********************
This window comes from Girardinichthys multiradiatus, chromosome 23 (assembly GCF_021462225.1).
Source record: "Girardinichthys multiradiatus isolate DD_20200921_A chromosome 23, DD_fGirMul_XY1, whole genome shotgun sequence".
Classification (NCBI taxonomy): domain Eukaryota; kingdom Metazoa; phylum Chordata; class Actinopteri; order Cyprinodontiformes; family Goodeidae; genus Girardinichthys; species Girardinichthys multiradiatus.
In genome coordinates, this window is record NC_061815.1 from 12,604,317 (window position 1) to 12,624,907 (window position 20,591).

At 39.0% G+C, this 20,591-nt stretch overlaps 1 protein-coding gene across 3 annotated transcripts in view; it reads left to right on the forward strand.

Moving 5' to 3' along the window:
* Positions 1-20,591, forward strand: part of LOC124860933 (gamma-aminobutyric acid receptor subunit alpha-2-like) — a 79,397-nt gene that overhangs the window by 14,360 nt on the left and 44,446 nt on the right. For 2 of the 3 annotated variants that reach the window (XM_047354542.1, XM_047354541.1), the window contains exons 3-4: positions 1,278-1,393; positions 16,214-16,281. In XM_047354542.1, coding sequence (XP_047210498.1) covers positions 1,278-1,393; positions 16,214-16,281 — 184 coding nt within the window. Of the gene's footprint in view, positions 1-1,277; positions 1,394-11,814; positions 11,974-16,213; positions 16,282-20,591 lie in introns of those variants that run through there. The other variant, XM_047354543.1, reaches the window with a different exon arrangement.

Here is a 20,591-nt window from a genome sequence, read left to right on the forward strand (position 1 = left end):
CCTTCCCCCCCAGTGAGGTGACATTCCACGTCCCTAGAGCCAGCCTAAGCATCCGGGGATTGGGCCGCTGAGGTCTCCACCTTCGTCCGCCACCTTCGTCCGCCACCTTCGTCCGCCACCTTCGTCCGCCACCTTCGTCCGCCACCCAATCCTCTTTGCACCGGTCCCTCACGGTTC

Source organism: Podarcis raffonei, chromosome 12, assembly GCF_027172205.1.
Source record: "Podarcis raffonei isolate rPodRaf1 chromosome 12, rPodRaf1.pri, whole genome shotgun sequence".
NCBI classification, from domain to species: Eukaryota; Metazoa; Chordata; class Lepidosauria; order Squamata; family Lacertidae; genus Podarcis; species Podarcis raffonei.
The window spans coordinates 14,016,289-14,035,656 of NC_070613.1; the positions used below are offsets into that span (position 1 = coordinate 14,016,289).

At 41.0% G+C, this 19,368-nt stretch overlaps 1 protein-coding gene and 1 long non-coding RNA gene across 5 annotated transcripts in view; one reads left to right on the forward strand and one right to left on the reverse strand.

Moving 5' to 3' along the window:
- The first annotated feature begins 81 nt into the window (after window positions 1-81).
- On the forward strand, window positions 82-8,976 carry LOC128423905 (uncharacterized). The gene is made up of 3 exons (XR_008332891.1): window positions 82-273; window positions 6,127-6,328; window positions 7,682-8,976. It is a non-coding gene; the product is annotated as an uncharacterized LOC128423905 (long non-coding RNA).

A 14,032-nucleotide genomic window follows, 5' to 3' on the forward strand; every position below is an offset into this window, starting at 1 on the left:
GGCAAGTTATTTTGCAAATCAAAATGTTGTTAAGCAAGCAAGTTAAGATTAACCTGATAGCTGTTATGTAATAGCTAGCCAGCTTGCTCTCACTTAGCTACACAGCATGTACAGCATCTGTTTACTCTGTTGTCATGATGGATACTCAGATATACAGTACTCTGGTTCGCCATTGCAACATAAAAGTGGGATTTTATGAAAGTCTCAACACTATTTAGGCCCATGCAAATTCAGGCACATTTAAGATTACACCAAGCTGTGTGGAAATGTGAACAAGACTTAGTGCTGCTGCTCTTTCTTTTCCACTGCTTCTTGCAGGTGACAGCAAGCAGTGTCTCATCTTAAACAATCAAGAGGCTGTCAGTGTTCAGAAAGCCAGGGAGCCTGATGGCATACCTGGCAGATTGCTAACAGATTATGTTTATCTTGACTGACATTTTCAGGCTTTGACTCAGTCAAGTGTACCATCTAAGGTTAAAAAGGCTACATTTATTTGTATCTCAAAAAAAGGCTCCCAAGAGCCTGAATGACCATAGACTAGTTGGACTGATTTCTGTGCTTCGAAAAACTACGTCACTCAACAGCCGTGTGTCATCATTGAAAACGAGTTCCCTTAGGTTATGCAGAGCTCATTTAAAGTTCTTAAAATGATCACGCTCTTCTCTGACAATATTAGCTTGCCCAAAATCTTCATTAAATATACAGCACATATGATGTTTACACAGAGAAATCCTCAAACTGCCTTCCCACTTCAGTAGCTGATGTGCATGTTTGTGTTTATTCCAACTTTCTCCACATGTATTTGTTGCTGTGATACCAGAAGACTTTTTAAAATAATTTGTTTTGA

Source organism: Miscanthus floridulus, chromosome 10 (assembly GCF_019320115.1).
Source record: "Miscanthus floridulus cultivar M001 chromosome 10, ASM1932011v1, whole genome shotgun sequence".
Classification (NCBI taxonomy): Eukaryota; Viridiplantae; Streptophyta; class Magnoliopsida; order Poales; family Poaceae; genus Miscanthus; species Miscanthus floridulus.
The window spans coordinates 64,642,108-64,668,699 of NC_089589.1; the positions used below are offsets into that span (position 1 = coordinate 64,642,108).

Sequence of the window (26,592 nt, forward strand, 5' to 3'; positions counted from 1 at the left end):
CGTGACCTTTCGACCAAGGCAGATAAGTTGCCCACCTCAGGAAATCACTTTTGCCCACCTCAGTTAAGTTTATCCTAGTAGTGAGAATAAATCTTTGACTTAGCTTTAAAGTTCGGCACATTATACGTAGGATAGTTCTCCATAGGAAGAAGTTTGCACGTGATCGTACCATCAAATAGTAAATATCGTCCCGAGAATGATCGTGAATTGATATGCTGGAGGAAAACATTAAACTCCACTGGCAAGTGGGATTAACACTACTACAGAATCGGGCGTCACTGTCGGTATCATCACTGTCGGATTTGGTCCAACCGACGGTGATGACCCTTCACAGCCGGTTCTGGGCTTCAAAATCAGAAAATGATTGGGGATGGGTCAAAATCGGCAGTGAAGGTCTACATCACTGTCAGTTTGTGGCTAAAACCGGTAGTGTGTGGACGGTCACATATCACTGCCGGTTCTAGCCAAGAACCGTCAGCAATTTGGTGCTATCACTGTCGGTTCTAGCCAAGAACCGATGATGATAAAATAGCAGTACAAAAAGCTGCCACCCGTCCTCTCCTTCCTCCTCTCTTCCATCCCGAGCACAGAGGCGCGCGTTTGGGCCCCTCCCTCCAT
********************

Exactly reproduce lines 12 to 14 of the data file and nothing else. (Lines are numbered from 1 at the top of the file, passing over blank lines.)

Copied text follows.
NCBI classification, from domain to species: Eukaryota; Metazoa; Chordata; class Lepidosauria; order Squamata; family Lacertidae; genus Podarcis; species Podarcis raffonei.
The window spans coordinates 14,016,289-14,035,656 of NC_070613.1; the positions used below are offsets into that span (position 1 = coordinate 14,016,289).

At 41.0% G+C, this 19,368-nt stretch overlaps 1 protein-coding gene and 1 long non-coding RNA gene across 5 annotated transcripts in view; one reads left to right on the forward strand and one right to left on the reverse strand.